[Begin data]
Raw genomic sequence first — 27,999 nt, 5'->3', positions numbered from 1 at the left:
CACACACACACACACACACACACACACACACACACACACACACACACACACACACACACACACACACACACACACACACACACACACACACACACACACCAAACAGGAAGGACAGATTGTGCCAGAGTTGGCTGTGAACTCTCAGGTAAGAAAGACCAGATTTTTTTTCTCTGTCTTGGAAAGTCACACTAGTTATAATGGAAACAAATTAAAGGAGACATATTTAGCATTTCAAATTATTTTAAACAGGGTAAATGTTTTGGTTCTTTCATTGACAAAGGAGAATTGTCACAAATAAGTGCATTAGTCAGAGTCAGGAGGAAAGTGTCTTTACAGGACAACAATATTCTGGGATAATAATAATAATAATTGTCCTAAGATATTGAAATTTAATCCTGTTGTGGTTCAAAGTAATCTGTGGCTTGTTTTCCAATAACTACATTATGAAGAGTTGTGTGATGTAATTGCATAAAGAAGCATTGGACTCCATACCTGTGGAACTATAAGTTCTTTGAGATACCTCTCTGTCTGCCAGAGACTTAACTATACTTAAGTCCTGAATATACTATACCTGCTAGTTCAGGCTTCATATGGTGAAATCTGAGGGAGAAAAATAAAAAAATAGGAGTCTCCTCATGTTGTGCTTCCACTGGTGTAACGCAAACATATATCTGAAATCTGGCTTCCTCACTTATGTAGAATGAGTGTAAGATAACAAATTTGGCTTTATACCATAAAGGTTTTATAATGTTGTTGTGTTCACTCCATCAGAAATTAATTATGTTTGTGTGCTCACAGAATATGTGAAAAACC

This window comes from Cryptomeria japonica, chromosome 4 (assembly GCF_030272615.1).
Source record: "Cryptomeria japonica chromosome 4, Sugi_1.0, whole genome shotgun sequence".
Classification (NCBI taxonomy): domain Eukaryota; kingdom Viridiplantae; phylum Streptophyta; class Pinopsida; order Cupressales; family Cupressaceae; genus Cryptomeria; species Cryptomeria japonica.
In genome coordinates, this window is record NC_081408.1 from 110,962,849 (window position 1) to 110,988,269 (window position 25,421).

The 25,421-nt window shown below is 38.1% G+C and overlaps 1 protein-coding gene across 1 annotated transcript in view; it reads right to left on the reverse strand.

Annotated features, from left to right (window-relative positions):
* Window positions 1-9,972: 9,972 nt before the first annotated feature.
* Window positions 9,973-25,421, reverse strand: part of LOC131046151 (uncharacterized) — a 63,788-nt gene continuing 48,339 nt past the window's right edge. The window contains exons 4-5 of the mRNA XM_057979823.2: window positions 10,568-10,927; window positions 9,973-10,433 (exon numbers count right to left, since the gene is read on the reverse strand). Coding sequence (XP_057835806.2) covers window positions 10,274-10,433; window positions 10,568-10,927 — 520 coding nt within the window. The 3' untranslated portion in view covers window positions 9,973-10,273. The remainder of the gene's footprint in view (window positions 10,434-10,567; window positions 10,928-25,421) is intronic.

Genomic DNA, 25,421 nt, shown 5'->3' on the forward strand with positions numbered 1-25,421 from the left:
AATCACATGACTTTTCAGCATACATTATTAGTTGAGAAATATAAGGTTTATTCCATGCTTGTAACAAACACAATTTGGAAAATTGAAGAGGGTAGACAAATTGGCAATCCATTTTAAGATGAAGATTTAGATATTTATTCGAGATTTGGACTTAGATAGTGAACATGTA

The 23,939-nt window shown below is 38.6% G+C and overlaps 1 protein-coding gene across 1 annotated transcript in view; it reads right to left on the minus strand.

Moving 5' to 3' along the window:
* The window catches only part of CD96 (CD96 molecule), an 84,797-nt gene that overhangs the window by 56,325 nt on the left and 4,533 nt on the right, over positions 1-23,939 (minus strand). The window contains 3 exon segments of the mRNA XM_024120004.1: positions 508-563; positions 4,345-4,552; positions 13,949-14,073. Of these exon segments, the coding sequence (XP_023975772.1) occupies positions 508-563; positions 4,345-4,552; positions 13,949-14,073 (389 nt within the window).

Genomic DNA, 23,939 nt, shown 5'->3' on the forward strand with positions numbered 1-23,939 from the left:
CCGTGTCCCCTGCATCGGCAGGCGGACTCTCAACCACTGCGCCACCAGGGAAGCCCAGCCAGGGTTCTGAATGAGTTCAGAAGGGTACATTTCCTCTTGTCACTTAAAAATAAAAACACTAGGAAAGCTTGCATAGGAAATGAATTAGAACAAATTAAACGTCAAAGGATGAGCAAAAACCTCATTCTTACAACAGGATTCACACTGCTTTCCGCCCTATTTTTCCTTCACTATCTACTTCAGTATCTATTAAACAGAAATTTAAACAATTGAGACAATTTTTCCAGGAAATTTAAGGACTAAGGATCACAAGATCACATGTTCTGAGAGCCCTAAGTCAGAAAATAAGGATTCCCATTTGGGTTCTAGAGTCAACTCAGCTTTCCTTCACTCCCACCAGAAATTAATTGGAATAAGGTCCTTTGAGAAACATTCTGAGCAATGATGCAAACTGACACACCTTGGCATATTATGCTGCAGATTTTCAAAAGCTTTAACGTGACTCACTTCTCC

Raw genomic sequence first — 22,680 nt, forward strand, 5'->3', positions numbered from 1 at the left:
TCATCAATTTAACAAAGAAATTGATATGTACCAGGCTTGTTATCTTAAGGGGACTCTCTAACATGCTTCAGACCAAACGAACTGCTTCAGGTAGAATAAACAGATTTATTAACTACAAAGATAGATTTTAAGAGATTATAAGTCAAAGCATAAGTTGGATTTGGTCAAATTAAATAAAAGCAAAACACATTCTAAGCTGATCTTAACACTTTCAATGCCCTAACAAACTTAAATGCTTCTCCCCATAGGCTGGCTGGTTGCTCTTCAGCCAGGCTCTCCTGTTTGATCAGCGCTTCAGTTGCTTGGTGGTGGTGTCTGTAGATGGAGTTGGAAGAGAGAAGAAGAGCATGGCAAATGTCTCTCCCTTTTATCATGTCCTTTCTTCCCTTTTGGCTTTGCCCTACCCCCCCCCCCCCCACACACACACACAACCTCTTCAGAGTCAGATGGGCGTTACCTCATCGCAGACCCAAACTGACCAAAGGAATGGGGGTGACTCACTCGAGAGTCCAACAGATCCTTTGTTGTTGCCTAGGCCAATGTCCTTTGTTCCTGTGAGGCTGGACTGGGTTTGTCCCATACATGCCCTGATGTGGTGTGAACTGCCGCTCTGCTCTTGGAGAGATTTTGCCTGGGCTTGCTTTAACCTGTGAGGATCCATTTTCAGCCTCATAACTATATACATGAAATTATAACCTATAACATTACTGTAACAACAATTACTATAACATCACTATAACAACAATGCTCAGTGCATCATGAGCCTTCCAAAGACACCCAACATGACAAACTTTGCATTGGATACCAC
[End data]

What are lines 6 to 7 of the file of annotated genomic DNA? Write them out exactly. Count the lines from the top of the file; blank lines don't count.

In genome coordinates, this window is record NC_081408.1 from 110,962,849 (window position 1) to 110,988,269 (window position 25,421).

The 25,421-nt window shown below is 38.1% G+C and overlaps 1 protein-coding gene across 1 annotated transcript in view; it reads right to left on the reverse strand.